Confronting the estates, the prince found support in politically exploitable strata outside of the order of the estates. Among the latter, there was, first, the clergy in Western and Eastern India, in Buddhist China and Japan, and in Lamaist Mongolia, just as in the Christian territories of the Middle Ages. The clergy were technically useful because they were literate. The importation of Brahmins, Buddhist priests, Lamas, and the employment of bishops and priests as political counselors, occurred with an eye to obtaining administrative forces who could read and write and who could be used in the struggle of the emperor, prince, or Khan against the aristocracy. Unlike the vassal who confronted his overlord, the cleric, especially the celibate cleric, stood outside the machinery of normal political and economic interests and was not tempted by the struggle for political power, for himself or for his descendants. By virtue of his own status, the cleric was 'separated' from the managerial implements of princely administration.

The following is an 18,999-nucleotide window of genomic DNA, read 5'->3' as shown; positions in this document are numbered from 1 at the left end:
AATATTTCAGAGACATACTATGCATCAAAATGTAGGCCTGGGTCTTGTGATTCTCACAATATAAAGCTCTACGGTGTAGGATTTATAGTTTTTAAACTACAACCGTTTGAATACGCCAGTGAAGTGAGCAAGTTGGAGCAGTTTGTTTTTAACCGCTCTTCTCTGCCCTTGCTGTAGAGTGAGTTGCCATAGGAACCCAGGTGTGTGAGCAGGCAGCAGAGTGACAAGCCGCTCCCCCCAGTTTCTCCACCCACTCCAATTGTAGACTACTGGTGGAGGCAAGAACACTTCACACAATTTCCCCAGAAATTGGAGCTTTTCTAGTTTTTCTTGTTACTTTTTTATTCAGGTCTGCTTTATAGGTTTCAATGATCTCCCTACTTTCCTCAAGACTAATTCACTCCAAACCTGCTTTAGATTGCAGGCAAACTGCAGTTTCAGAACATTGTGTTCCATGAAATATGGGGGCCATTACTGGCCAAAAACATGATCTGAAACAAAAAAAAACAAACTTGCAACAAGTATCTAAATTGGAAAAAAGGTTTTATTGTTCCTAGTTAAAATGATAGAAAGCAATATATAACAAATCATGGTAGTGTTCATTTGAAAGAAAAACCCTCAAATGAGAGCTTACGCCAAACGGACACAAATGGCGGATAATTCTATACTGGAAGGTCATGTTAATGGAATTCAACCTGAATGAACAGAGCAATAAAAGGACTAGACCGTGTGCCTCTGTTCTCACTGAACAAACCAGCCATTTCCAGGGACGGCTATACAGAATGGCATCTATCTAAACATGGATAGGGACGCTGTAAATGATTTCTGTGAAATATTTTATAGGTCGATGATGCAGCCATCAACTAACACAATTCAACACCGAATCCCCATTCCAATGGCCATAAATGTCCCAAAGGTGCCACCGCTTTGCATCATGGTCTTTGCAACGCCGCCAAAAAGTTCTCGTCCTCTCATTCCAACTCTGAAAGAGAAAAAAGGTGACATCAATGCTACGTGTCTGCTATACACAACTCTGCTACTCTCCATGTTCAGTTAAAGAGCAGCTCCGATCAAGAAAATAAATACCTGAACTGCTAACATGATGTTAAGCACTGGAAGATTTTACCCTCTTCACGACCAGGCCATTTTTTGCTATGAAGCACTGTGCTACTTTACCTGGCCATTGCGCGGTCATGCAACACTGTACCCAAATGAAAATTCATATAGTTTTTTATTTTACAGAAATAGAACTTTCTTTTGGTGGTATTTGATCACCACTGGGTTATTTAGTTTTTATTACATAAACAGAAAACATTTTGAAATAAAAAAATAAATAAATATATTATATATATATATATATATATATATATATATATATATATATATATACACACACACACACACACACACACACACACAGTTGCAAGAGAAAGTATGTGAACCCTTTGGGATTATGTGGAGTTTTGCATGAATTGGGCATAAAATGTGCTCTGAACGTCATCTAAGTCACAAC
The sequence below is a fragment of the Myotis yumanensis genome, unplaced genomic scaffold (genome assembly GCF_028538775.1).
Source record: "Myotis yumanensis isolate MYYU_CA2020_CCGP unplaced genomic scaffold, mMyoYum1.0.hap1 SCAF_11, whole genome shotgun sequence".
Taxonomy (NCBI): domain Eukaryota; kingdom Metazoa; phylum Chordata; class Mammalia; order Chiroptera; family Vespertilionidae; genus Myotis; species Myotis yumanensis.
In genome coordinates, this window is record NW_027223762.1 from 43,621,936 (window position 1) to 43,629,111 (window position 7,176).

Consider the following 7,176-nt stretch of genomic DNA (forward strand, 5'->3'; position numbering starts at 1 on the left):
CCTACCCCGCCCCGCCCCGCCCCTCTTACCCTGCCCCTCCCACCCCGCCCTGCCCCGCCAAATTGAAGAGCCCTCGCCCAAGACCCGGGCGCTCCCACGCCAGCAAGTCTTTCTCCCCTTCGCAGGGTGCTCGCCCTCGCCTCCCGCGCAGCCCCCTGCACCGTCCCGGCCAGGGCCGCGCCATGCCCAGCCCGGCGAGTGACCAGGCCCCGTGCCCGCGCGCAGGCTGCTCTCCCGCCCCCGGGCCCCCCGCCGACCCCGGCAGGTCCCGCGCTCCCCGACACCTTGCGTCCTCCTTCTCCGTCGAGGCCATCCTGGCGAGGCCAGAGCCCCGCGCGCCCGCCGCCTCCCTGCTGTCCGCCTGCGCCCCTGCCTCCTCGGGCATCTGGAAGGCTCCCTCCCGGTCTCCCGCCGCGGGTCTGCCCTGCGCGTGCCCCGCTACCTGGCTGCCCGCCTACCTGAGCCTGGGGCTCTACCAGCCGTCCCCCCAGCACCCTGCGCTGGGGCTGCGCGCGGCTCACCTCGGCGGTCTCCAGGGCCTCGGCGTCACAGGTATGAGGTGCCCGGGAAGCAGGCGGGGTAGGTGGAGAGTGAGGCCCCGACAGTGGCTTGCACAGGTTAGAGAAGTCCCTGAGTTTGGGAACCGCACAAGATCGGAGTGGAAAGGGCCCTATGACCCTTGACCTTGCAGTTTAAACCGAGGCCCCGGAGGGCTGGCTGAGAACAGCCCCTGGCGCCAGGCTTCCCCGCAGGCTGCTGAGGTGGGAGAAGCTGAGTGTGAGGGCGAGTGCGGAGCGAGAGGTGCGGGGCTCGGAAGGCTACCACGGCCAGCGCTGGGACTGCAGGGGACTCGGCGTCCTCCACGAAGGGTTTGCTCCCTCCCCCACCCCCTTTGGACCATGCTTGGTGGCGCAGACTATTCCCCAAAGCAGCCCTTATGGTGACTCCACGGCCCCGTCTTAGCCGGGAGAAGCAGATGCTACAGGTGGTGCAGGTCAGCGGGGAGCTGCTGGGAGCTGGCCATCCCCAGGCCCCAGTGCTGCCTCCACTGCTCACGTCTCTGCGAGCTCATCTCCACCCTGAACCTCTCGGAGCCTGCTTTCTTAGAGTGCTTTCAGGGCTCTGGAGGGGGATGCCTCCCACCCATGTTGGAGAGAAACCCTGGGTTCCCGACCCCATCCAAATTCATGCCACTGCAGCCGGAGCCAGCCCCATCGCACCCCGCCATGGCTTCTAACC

The humanistically educated literati comprised a second such stratum. There was a time when one learned to produce Latin speeches and Greek verses in order to become a political adviser to a prince and, above all things, to become a memorialist. This was the time of the first flowering of the humanist schools and of the princely foundations of professorships for 'poetics.' This was for us a transitory epoch, which has had a quite persistent influence upon our educational system, yet no deeper results politically. In East Asia, it has been different. The Chinese mandarin is, or rather originally was, what the humanist of our Renaissance period approximately was: a literator humanistically trained and tested in the language monuments of the remote past. When you read the diaries of Li Hung Chang you will find that he is most proud of having composed poems and of being a good calligrapher. This stratum, with its conventions developed and modeled after Chinese Antiquity, has determined the whole destiny of China; and perhaps our fate would have been similar if the humanists in their time had had the slightest chance of gaining a similar influence.